The Science of Sustainability

Raise Your Glass to Groundwater

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groundwaterReservoirs of surface water are rarely as clean as groundwater. To reproduce the natural cleansing of aquifers, reservoir operators must use treatment devices like these antique sand filters at Chabot Reservoir.

Wherever settlers arrived in America, their first concern was water. The ideal source of good water was not a babbling brook, although that was good enough for irrigating crops and brewing beer. Surface water varies with the seasons, is readily muddied, and we all know what fish do in it. Best was a steady, cool flow from a protected spring—that is, groundwater. Before wellsprings were a metaphor, they were the very basis of America's first settlements. (March 6–12, 2011 is National Groundwater Awareness Week to help remind us of these historic truths.)

As settlements grew into towns that in turn became cities, larger water sources could be engineered. Ancient Rome owed its prominence to its abundant water supply, brought by aqueduct from Apennine Mountain springs. Mighty New York captured the clean Catskill rains in a network of reservoirs that fed their water by gravity to Manhattan. San Francisco raided a national park in the Sierra Nevada, a hundred miles away, for its water supply. Now every Bay Area river has been harnessed for civic purposes. But groundwater is still a major player here, if a largely invisible one.

Groundwater wells were part of every household in the early days, but the typical shallow aquifer, or water-bearing zone, is not suited for hard use. It's too closely connected to the surface; indeed every permanent stream can be thought of as living groundwater, where erosion cuts into the top of the aquifer. Once too many wells tap the surface aquifer, the level of water underground—the water table—is depressed. Eventually the streams are affected, and the costs of digging ever deeper bring an end to the household well.

A growing city has to be more organized about its water. Most Bay Area cities rely on agencies that deliver surface water from a reservoir. The big advantages of a reservoir are energy and size: it's easy to deliver water downhill from the dam, and centralized treatment plants can do an efficient job filtering and disinfecting the water. The big advantages of groundwater are its quality, its closeness and its resistance to drought. Both types of water source must be carefully managed for the long term by well-trained technicians.

Today the South Bay still relies on groundwater. San Jose pumps about 40 percent of its water from aquifers beneath it. Nearby Sunnyvale, Campbell and Santa Clara also produce significant amounts. Farther south, Morgan Hill and Gilroy rely exclusively on groundwater. And Fremont has a big stake in it too.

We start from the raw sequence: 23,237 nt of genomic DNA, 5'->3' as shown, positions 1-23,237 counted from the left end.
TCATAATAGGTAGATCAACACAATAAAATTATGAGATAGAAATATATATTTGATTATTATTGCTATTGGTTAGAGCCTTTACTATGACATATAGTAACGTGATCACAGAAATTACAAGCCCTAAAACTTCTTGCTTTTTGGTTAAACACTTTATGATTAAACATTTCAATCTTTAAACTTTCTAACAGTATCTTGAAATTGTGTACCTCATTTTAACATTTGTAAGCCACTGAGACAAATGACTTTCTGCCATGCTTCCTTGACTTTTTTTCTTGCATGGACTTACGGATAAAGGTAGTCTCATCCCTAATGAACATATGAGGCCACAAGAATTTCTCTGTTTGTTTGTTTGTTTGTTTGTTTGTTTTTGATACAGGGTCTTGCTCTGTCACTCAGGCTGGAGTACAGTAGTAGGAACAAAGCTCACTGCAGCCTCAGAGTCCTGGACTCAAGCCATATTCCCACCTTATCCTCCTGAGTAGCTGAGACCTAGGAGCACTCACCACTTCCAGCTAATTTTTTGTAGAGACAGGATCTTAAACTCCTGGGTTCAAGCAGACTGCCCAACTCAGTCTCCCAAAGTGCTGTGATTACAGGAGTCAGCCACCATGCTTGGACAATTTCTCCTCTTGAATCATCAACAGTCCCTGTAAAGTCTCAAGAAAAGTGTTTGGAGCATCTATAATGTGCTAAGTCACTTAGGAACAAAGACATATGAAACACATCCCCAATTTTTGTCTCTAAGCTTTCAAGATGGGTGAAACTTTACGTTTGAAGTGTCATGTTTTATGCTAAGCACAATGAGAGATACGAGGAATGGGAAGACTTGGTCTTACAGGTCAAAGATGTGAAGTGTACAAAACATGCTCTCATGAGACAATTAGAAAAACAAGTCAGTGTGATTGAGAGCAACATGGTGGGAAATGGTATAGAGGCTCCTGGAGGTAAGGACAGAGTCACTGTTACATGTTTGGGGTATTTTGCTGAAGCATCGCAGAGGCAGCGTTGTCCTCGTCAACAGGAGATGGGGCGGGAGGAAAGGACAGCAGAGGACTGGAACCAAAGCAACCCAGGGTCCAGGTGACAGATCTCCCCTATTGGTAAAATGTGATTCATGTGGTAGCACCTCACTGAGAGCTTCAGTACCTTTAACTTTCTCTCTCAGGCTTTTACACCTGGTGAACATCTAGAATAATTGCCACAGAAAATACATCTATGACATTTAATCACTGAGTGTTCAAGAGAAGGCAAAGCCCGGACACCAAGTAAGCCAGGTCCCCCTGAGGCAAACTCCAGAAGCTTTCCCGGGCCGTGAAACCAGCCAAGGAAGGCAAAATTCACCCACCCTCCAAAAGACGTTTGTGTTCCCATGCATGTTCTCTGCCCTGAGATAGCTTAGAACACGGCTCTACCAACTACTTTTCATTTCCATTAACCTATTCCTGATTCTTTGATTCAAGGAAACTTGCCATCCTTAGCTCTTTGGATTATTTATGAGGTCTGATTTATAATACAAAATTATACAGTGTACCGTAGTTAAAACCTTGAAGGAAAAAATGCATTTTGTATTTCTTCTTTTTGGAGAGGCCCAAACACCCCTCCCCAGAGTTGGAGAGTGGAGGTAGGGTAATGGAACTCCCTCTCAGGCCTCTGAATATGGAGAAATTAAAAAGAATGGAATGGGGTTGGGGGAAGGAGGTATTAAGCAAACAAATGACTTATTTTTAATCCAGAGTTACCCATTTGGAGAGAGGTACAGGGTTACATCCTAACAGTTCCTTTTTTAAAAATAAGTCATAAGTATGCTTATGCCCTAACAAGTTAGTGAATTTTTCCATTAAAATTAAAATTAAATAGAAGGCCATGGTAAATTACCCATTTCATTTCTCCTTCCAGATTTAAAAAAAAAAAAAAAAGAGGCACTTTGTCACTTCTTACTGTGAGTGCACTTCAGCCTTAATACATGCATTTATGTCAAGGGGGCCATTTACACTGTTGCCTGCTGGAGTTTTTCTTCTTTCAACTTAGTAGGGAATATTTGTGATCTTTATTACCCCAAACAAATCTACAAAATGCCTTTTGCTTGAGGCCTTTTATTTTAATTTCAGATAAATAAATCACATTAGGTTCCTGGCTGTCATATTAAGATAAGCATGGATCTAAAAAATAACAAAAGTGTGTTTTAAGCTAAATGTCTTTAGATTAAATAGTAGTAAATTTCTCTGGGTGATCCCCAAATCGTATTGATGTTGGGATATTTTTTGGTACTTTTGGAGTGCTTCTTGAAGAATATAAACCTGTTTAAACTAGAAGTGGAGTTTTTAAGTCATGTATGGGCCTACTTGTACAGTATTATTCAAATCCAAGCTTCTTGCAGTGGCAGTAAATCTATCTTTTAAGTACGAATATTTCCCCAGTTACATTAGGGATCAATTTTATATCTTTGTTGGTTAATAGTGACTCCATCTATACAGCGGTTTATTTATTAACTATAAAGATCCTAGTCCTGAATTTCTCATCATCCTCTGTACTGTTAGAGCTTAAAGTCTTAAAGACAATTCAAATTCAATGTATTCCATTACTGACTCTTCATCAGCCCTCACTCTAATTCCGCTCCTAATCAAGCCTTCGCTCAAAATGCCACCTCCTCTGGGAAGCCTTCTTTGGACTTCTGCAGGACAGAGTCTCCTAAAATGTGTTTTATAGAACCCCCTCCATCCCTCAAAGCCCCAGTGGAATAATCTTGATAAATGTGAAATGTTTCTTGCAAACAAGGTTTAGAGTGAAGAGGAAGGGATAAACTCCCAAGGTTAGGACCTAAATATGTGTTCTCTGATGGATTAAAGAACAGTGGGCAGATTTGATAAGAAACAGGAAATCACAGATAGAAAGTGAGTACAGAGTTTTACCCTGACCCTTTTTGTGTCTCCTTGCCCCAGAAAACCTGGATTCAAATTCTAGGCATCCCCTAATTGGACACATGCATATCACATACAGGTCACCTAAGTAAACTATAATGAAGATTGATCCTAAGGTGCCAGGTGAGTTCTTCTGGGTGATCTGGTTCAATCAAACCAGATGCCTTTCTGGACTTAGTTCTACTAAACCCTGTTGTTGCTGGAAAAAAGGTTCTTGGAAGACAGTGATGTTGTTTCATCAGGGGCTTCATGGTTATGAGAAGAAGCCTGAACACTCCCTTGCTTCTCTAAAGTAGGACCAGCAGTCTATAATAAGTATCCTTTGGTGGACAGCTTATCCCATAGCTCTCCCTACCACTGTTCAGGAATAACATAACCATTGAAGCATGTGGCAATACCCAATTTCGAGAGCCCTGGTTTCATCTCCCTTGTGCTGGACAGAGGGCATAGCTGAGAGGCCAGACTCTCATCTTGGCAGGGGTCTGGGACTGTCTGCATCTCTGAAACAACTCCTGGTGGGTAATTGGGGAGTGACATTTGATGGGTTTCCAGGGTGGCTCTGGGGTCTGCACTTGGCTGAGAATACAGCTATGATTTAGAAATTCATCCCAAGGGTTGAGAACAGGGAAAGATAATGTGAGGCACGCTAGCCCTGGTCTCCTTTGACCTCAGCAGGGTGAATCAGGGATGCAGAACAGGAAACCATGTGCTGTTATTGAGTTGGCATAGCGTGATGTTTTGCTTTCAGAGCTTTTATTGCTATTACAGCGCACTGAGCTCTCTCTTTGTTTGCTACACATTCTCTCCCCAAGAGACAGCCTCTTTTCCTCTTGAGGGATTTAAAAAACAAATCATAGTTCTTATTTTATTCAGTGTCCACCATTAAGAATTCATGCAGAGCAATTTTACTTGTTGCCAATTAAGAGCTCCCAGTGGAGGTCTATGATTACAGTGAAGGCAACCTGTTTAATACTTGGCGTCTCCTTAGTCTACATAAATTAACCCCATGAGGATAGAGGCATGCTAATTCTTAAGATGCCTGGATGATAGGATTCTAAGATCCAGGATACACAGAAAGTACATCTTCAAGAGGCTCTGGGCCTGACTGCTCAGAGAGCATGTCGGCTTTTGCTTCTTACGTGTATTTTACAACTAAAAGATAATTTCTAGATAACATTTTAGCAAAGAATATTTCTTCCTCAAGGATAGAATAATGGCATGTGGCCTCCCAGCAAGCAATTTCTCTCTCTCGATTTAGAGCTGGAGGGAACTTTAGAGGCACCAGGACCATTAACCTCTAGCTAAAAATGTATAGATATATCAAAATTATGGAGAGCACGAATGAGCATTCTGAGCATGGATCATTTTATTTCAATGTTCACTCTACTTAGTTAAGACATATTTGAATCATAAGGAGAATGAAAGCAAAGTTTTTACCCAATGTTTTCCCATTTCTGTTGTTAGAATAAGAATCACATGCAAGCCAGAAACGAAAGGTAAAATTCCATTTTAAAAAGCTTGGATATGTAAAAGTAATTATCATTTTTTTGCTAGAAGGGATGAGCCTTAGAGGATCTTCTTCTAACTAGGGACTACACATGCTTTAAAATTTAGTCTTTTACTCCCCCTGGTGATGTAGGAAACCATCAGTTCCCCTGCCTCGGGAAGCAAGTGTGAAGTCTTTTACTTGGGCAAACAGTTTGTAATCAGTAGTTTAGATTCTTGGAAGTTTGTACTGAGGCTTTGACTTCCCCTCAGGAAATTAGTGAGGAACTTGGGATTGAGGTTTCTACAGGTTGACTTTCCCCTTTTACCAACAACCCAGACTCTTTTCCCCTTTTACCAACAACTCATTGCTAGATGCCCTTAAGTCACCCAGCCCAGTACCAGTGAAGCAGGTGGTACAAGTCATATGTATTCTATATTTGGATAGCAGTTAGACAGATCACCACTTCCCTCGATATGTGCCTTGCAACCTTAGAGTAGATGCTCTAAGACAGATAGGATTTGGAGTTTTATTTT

San Jose used to pump more aggressively than today, but problems arose when the land began to sink. Parts of Alviso, on the city's northern edge, recorded as much as 13 feet of subsidence. Seawater began to intrude into the aquifers as well. Today water managers have arrested the subsidence by ensuring that the aquifer is properly recharged using streamflow and special infiltration basins.

Much of Fremont's water comes from its bountiful aquifer in the Niles Cone, a large fan of gravel spreading out from the mouth of Alameda Canyon. Today the city sends Alameda Creek's water into the Cone through the Quarry Lakes, while pumping groundwater out of it in a strategy that helps push back invading Bay water.

San Francisco, of course, gets pristine Sierra water from O'Shaunnessy Dam in the Hetch Hetchy Valley. Only one-third of Hetch Hetchy's water gets to the city, though, as more than a dozen other Bay Area cities use it.

Hetch Hetchy Aqueduct marker
Hetch Hetchy Aqueduct crosses the Great Valley near route 132, marked by monuments like this.

The city still uses its own groundwater to irrigate Golden Gate Park and the zoo. Recently San Francisco has moved to reopen the aquifers as an emergency supply. It's also making plans to store Hetch Hetchy water in Peninsula aquifers.

Although large-scale water projects serve the masses, there is still a place for the custom well. Outlying residents, farms and landscape-intensive businesses can often save money using water from their own property. Today these uses of groundwater provide our region with much-needed resilience in the face of drought and earthquake. Wherever we live, the role of groundwater continues—just below the surface.

Major water districts of the Bay Area:

Alameda County Water District
Contra Costa Water District
East Bay Municipal Utilities District
Marin Municipal Water District
San Francisco Public Utilities Commission
San Jose Water
Santa Clara Valley Water District
Solano County Water Agency
Sonoma County Water Agency

And don't forget water-ed.org

37.728 -122.128

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Category: Engineering, Environment, Geology, Water

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Andrew Alden

About the Author ()

Andrew Alden earned his geology degree at the University of New Hampshire and moved back to the Bay Area to work at the U.S. Geological Survey for six years. He has written on geology for About.com since its founding in 1997. In 2007, he started the Oakland Geology blog, which won recognition as "Best of the East Bay" from the East Bay Express in 2010. In writing about geology in the Bay Area and surroundings, he hopes to share some of the useful and pleasurable insights that geologists give us—not just facts about the deep past, but an attitude that might be called the deep present. Read his previous contributions to QUEST, a project dedicated to exploring the Science of Sustainability.